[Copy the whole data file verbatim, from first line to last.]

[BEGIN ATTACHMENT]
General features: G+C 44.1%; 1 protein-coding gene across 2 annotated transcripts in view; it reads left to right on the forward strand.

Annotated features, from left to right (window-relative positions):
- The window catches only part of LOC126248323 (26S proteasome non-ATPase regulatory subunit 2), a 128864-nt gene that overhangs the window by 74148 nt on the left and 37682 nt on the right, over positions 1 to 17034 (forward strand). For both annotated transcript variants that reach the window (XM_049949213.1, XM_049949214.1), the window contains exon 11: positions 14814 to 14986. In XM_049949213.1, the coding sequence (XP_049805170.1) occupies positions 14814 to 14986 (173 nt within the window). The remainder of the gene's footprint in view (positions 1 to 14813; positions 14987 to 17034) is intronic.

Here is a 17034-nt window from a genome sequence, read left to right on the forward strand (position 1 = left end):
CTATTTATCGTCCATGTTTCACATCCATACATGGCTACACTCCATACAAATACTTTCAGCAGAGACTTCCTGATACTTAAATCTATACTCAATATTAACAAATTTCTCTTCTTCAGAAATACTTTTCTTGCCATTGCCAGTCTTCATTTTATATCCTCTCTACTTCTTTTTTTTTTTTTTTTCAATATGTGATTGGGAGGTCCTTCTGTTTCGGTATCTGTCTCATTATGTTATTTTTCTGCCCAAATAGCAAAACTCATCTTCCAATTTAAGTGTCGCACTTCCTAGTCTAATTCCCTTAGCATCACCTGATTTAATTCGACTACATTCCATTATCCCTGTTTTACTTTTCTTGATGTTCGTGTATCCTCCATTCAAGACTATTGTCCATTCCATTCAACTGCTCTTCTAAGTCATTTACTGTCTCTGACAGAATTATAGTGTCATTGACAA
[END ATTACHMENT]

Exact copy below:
General features: G+C 44.1%; 1 protein-coding gene across 2 annotated transcripts in view; it reads left to right on the forward strand.

Annotated features, from left to right (window-relative positions):
- The window catches only part of LOC126248323 (26S proteasome non-ATPase regulatory subunit 2), a 128864-nt gene that overhangs the window by 74148 nt on the left and 37682 nt on the right, over positions 1 to 17034 (forward strand). For both annotated transcript variants that reach the window (XM_049949213.1, XM_049949214.1), the window contains exon 11: positions 14814 to 14986. In XM_049949213.1, the coding sequence (XP_049805170.1) occupies positions 14814 to 14986 (173 nt within the window). The remainder of the gene's footprint in view (positions 1 to 14813; positions 14987 to 17034) is intronic.

Here is a 17034-nt window from a genome sequence, read left to right on the forward strand (position 1 = left end):
CTATTTATCGTCCATGTTTCACATCCATACATGGCTACACTCCATACAAATACTTTCAGCAGAGACTTCCTGATACTTAAATCTATACTCAATATTAACAAATTTCTCTTCTTCAGAAATACTTTTCTTGCCATTGCCAGTCTTCATTTTATATCCTCTCTACTTCTTTTTTTTTTTTTTTTCAATATGTGATTGGGAGGTCCTTCTGTTTCGGTATCTGTCTCATTATGTTATTTTTCTGCCCAAATAGCAAAACTCATCTTCCAATTTAAGTGTCGCACTTCCTAGTCTAATTCCCTTAGCATCACCTGATTTAATTCGACTACATTCCATTATCCCTGTTTTACTTTTCTTGATGTTCGTGTATCCTCCATTCAAGACTATTGTCCATTCCATTCAACTGCTCTTCTAAGTCATTTACTGTCTCTGACAGAATTATAGTGTCATTGACAA